I can’t say that I have identified anything in particular because one of the general problems in the nation as a whole is unemployment and this why, through the green initiative, I have tried to preach to our youths about sustaining the environment where we can actually make a living. There are so many jobs around sustaining the environment and I am trying to stir their minds to be creative and innovative and stop folding their arms.

You recently gathered some boys and girls, young footballers that started in Abeokuta. And many of them are making a headway in football today. Are you still into the vision of catching them young?
Yes, if the opportunity warrants itself again. The last effort we made was in last November. The UpLift Development Foundation has over 20 UpLift programmes, and that means we have more than 20 groups we are attending to and we don’t want to be a jack of all trades and master of none. However, the intervention and the assistance is on a router kind of, unless it is a particular assistance which is for a particular group of people, we tend to think it’s been a long time we’ve reached out to the women or widows.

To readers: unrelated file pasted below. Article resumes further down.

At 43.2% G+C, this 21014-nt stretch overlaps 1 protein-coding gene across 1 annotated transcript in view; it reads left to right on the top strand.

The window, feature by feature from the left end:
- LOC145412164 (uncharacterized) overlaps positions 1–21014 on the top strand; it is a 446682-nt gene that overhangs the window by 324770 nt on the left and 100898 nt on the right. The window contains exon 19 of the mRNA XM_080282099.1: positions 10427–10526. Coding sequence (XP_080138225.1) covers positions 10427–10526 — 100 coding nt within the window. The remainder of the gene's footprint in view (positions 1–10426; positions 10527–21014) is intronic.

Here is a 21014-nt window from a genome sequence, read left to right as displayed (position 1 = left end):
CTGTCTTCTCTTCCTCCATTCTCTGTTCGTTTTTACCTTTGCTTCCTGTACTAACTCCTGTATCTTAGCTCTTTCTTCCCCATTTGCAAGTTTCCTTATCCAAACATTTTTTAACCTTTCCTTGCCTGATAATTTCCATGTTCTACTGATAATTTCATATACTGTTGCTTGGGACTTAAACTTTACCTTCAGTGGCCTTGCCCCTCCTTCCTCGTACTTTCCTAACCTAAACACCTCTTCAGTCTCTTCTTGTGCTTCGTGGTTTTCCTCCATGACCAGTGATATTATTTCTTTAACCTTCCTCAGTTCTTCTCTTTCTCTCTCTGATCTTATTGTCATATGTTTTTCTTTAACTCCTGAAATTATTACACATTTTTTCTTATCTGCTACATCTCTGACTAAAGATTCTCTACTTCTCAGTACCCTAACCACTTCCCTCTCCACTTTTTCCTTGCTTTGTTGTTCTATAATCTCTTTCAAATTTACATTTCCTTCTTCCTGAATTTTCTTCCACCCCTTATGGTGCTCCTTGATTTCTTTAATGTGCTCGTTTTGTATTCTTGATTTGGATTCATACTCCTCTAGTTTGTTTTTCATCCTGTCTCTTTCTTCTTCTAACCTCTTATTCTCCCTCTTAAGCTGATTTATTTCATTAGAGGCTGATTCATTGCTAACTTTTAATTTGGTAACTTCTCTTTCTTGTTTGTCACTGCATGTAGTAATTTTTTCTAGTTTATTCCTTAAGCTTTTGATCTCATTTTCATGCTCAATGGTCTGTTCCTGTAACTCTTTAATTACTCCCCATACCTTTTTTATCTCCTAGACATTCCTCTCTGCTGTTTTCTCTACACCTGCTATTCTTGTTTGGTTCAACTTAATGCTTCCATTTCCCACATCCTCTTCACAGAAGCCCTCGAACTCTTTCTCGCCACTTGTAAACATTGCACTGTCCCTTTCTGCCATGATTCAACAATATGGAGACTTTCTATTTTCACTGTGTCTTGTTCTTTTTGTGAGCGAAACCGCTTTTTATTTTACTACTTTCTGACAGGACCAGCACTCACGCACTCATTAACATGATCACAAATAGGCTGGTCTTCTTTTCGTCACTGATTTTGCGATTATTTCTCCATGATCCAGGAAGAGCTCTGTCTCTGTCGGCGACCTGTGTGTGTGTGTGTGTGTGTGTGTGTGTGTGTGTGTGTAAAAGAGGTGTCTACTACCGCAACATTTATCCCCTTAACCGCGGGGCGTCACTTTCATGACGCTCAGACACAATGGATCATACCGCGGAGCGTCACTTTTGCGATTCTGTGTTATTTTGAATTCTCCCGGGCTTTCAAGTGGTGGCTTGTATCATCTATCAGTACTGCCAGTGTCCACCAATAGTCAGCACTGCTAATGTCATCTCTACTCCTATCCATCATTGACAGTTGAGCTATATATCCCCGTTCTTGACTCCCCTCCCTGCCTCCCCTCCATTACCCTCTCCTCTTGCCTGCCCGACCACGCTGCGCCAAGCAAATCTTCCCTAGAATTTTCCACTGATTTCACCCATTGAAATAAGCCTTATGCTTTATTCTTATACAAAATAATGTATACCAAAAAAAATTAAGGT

1. imageHowever, some are going now. For instance, the UpLifting the aged has been on since the inception of this administration, where we reach out to vulnerable aged, who are over the age of 70 and we give them stipends on a monthly basis just to assist them just to buy their basic needs. So this started this 2012 and is still ongoing.